Author Topic: Swords  (Read 40718 times)

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Offline Simian Turner

    is a veteran who enjoys oddities!

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Re: Swords
« Reply #100 on: August 28, 2018, 23:36:26 »
Perhaps, the medical officers not drawing swords thing is as much as a myth as medical personnel not handling weapons?  At one point in the Royal Navy, surgeons actually carried a specific pattern of sword, unique to them.

I witnessed the first discussion concerning the mounting of GPMGs on the Bison Ambulances for Afghanistan.  Once the Commander and Surgeon General received verified reports that the Taliban thought the Red Cross on other countries' ambulances made a wonderful aiming point for RPGs, they approved the appropriate armament (and pre-deployment range training) to protect medical personnel and their patients.
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Offline Pusser

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Re: Swords
« Reply #101 on: August 29, 2018, 10:06:57 »
And for the completely off the wall crowd, I was a guest at the 2 RCHA change of command parade when Greg Ivey turned over the regiment to Dan Bobbitt. All the officers carried drawn swords except the RCEME officer who carried a chromed wrench complete with sword knot.

Sadly, I fear we have lost our institutional sense of humour about stuff like that.  This would have the makings of a fine tradition if enough folks get behind it.
Sure, apes read Nietzsche.  They just don't understand it.

Offline jeffb

    Really needs to stop buying guns... .

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Re: Swords
« Reply #102 on: August 29, 2018, 21:33:32 »
Sadly, I fear we have lost our institutional sense of humour about stuff like that.  This would have the makings of a fine tradition if enough folks get behind it.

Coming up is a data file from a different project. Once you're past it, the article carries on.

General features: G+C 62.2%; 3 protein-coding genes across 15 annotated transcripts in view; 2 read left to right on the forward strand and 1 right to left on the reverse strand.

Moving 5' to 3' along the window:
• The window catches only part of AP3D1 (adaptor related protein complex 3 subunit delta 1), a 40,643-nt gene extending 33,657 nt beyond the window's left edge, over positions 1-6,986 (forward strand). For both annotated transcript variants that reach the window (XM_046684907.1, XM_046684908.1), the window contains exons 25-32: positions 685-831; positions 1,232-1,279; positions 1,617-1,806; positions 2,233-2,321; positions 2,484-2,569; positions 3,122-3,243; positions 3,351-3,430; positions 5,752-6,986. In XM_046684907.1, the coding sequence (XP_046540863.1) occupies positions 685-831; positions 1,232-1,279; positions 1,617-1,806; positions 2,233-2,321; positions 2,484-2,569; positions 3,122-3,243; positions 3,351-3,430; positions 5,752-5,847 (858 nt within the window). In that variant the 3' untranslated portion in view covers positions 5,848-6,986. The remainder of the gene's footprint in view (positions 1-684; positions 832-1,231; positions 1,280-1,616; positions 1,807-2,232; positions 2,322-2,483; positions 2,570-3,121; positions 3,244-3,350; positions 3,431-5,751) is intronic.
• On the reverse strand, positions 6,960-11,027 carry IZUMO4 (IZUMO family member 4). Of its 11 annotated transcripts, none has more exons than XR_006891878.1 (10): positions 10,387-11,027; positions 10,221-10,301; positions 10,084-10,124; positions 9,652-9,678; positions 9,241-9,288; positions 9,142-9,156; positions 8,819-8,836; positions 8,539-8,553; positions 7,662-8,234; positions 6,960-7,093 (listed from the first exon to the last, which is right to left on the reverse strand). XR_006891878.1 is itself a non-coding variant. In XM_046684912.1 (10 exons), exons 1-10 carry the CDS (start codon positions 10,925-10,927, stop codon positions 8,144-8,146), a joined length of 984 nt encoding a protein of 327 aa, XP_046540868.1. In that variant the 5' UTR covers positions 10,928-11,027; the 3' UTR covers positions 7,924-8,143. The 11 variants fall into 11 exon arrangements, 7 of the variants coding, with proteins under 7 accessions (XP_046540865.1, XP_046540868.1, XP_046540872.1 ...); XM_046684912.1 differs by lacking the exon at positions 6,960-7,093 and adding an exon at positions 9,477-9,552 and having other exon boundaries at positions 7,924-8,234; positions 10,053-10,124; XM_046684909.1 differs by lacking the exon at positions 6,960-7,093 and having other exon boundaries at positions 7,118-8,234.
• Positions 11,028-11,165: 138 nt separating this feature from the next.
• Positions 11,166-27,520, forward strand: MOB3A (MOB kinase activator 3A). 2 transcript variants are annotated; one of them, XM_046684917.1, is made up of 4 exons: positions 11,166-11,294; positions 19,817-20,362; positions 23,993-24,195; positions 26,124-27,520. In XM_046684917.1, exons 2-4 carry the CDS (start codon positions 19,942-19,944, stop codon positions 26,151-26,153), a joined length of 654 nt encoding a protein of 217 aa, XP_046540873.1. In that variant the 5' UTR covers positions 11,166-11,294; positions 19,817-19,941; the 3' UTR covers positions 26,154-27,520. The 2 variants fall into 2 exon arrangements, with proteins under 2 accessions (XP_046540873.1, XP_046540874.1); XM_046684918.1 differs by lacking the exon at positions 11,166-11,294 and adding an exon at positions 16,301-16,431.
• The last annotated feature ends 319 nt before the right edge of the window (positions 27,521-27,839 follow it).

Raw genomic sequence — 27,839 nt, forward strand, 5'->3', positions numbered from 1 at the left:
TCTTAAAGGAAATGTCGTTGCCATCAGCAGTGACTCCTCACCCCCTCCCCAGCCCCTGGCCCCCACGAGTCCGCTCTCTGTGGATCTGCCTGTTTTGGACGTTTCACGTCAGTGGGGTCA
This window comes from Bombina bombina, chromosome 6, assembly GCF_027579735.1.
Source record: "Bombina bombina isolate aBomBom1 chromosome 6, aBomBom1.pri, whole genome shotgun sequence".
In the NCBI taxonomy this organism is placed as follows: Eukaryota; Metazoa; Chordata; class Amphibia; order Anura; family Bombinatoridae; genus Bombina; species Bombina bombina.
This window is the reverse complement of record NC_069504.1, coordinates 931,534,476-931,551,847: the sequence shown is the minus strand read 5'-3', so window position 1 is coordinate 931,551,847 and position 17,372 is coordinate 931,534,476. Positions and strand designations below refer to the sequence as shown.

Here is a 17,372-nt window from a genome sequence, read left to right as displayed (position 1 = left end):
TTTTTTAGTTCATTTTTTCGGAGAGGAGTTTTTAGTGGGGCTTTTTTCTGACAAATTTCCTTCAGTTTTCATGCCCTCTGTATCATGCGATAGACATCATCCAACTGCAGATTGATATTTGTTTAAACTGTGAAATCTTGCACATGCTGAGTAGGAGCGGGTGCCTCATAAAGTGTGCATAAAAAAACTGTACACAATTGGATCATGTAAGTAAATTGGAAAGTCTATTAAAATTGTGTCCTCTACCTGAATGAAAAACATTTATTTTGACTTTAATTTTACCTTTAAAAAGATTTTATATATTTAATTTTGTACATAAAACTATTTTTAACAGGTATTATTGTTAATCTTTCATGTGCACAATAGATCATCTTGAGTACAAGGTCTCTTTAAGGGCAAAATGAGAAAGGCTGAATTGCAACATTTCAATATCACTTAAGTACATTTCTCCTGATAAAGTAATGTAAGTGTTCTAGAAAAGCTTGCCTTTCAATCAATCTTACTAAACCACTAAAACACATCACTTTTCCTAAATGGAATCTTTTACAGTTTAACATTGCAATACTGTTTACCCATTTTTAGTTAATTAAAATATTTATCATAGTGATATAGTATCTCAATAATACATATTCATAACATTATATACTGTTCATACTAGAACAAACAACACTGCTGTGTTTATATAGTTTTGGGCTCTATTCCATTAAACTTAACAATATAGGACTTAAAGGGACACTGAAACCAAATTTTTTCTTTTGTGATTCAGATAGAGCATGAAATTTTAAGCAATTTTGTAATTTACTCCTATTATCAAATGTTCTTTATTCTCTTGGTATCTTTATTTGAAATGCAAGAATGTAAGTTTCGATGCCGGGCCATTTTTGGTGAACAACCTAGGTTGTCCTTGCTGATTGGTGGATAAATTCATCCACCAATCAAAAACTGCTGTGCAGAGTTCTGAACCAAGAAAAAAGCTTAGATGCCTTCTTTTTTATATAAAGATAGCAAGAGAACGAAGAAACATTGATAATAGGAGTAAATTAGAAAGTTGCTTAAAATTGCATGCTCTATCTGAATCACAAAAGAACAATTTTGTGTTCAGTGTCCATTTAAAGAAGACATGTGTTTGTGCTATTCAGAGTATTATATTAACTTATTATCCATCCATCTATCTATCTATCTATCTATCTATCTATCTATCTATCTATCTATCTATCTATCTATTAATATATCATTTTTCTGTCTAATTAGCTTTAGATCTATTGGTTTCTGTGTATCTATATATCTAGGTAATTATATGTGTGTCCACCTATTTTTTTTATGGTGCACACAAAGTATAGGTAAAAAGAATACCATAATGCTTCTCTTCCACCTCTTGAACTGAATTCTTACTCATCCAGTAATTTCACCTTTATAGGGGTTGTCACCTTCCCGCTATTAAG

That was only in 2013. The only issue was that the wrench was ridiculously heavy to perform sword drill with so the Tech Adjt was very resistant to using it at the next CoC a year later.
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Offline dapaterson

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Re: Swords
« Reply #103 on: August 29, 2018, 21:35:19 »
That was only in 2013. The only issue was that the wrench was ridiculously heavy to perform sword drill with so the Tech Adjt was very resistant to using it at the next CoC a year later.

So you're saying RCEME officers need remedial PT?
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Offline jeffb

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Re: Swords
« Reply #104 on: August 29, 2018, 21:56:01 »
Well I'm not, NOT saying that but in fairness, the thing was probably about 20lbs. That's pretty heavy to hold in the hot sun with one arm.
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Offline dapaterson

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Re: Swords
« Reply #105 on: August 29, 2018, 23:00:47 »
Well I'm not, NOT saying that but in fairness, the thing was probably about 20lbs. That's pretty heavy to hold in the hot sun with one arm.